After seven years of isolation, I am relearning the skills of small talk, which I despise. My counselor and I discussed having a group of friends to meet with and laugh with; this is foreign, intimidating. It was my brother who put it into perspective: Start with “hello” to the checkout clerk and “thank you” to someone who guided you in some small way. When you meet someone for the third, fourth, fifth time, it is okay to ask how their day is going.

There is an older gentleman who works at a national chain store near me. I see him nearly every time I enter the store. He speaks to everyone and I used to just nod. Then I began to respond quickly as I pushed my cart past him. One day he wasn’t in uniform; he was hanging out at the store on his day off. I immediately recognized he was lonely. He said he was checking his schedule—while standing in the middle of a main isle of the store. I had an actual conversation while waiting for my husband to join me.

No commitment there for me, and he appreciated the recognition that he was a part of the store’s culture.

I’m no master, and I’m learning.

Marbles in My Ear

I made a comment on:


and his response included how he is learning to be a less private person.

I used to be, and still am for the most part, a woman who hoards her thoughts and words. I have tried to maintain an impenetrable  mind and heart because there is so little to trust in those who hear and do not listen, or who repeat what they did not understand in the first place. (I do this also and I examine myself moment by moment to try to retain understanding and accuracy, and to keep no place for gossip in my life.)

Eventually my thoughts become an enormous pile of marbles I can no longer keep. One escapes over there; I scramble to catch it, and more escape elsewhere.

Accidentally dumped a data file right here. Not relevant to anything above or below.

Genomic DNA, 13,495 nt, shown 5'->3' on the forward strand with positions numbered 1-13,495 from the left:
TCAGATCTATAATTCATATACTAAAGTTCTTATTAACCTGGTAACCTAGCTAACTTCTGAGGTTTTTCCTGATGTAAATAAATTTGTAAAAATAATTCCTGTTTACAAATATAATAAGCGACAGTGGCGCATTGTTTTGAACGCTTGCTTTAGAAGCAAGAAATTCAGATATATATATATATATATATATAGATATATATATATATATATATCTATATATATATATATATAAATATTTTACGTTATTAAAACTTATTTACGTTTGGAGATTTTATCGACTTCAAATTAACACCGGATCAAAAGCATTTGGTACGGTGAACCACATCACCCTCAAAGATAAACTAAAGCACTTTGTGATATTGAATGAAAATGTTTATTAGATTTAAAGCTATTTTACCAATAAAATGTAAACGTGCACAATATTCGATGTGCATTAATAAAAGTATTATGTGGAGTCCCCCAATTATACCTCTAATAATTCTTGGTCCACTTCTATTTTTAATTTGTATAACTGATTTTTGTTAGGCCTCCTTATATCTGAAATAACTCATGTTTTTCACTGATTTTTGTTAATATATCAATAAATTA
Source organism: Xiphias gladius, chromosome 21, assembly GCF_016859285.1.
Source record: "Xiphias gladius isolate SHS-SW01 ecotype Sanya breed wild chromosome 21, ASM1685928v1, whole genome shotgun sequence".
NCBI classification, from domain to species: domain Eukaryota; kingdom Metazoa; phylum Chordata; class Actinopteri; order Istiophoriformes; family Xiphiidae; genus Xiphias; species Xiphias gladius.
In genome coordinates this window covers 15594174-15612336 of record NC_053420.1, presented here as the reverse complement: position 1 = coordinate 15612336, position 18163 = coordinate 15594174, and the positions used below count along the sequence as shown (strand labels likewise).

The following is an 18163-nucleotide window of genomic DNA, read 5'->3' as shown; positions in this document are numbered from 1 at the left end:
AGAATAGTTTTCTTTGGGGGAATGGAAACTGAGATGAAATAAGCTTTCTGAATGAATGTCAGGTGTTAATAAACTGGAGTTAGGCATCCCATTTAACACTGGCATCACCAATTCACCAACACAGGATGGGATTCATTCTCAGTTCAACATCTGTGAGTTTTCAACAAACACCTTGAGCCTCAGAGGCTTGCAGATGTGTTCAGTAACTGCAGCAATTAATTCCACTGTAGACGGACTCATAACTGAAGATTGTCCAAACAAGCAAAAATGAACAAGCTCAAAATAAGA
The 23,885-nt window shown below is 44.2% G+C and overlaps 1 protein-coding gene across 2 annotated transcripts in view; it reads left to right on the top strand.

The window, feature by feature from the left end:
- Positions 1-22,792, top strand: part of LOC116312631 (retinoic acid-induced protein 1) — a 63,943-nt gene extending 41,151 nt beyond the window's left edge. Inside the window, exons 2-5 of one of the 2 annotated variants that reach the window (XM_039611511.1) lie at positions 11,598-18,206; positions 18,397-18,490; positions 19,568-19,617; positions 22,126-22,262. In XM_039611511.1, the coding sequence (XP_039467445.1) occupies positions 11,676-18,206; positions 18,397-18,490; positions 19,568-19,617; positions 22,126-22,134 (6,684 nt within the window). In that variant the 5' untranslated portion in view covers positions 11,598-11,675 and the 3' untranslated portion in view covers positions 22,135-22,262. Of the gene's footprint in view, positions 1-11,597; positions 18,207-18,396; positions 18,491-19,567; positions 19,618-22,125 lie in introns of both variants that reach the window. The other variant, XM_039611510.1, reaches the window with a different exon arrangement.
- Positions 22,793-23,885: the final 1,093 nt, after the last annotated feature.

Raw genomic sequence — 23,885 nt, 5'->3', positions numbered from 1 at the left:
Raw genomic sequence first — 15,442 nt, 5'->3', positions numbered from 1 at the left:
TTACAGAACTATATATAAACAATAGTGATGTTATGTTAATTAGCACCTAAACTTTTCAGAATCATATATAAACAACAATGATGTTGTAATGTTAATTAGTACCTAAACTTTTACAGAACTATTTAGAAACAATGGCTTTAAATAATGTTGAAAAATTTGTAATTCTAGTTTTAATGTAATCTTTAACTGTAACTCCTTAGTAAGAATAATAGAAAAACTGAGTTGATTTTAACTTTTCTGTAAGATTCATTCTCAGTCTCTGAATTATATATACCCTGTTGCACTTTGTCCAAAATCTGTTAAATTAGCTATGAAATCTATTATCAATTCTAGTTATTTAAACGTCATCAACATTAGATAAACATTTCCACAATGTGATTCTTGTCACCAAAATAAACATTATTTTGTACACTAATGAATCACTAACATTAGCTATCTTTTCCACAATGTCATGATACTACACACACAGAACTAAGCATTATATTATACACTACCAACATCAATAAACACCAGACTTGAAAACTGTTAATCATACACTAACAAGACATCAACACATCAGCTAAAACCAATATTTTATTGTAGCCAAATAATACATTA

Privacy is an illusion, as is safety and security.

I’ve been digging through ancestral records. For a single individual, I can find out where they lived and when just through old phone books that are now scanned and filed online. It is something like connect the dots. We have that in the digital era more so.

I have offered up my superficial sense of privacy and am now freeing (sllloooowwwwly) my mind, though doubts prevail. I suppose if I were perfectly confident that would be a warning to others. Of what, I’m not sure, but warning just the same.

Inkling of Wonder

I have begun to wonder if I am an optimist.

Burkas. Our Canadian friend posted the image of women dressed in black cloth save the area immediately surrounding their eyes. My response was, “At least they won’t worry about melanoma.” He posted, “Leave it to you to find the silver lining. LOL”

Yes. And I have considered something else that may be a social silver lining: Perhaps Arab men prefer their women fair skinned. A garment covering virtually every inch of skin (and some do cover the eyes) would indicate social status. When I have seen women in Arab countries without burkas, they are often workers of lower status or children. Their skin is darker, more natural. Common-er.